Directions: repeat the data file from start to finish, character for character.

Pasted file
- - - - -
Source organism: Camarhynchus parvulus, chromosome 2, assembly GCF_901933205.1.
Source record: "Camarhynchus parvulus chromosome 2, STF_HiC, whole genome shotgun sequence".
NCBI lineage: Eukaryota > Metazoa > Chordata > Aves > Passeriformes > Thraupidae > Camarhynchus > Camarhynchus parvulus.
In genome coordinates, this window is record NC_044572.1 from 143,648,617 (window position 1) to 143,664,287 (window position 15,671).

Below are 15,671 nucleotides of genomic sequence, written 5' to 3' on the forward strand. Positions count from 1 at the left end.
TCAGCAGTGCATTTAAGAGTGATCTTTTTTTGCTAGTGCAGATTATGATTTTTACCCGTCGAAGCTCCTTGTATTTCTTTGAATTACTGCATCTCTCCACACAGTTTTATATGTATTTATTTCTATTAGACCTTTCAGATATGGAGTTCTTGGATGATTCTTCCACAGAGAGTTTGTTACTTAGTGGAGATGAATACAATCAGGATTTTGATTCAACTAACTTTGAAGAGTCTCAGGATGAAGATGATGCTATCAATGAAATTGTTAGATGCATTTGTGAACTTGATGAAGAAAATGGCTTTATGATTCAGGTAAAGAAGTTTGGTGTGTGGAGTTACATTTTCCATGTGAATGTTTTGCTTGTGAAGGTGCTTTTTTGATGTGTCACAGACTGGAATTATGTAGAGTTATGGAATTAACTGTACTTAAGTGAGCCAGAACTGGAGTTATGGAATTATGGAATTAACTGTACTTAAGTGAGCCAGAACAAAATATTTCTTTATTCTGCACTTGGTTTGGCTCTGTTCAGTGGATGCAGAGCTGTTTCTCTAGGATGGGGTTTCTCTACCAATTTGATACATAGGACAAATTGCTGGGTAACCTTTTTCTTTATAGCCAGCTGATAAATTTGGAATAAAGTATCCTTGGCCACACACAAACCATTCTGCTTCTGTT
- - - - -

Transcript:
Source organism: Camarhynchus parvulus, chromosome 2, assembly GCF_901933205.1.
Source record: "Camarhynchus parvulus chromosome 2, STF_HiC, whole genome shotgun sequence".
NCBI lineage: Eukaryota > Metazoa > Chordata > Aves > Passeriformes > Thraupidae > Camarhynchus > Camarhynchus parvulus.
In genome coordinates, this window is record NC_044572.1 from 143,648,617 (window position 1) to 143,664,287 (window position 15,671).

Below are 15,671 nucleotides of genomic sequence, written 5' to 3' on the forward strand. Positions count from 1 at the left end.
TCAGCAGTGCATTTAAGAGTGATCTTTTTTTGCTAGTGCAGATTATGATTTTTACCCGTCGAAGCTCCTTGTATTTCTTTGAATTACTGCATCTCTCCACACAGTTTTATATGTATTTATTTCTATTAGACCTTTCAGATATGGAGTTCTTGGATGATTCTTCCACAGAGAGTTTGTTACTTAGTGGAGATGAATACAATCAGGATTTTGATTCAACTAACTTTGAAGAGTCTCAGGATGAAGATGATGCTATCAATGAAATTGTTAGATGCATTTGTGAACTTGATGAAGAAAATGGCTTTATGATTCAGGTAAAGAAGTTTGGTGTGTGGAGTTACATTTTCCATGTGAATGTTTTGCTTGTGAAGGTGCTTTTTTGATGTGTCACAGACTGGAATTATGTAGAGTTATGGAATTAACTGTACTTAAGTGAGCCAGAACTGGAGTTATGGAATTATGGAATTAACTGTACTTAAGTGAGCCAGAACAAAATATTTCTTTATTCTGCACTTGGTTTGGCTCTGTTCAGTGGATGCAGAGCTGTTTCTCTAGGATGGGGTTTCTCTACCAATTTGATACATAGGACAAATTGCTGGGTAACCTTTTTCTTTATAGCCAGCTGATAAATTTGGAATAAAGTATCCTTGGCCACACACAAACCATTCTGCTTCTGTT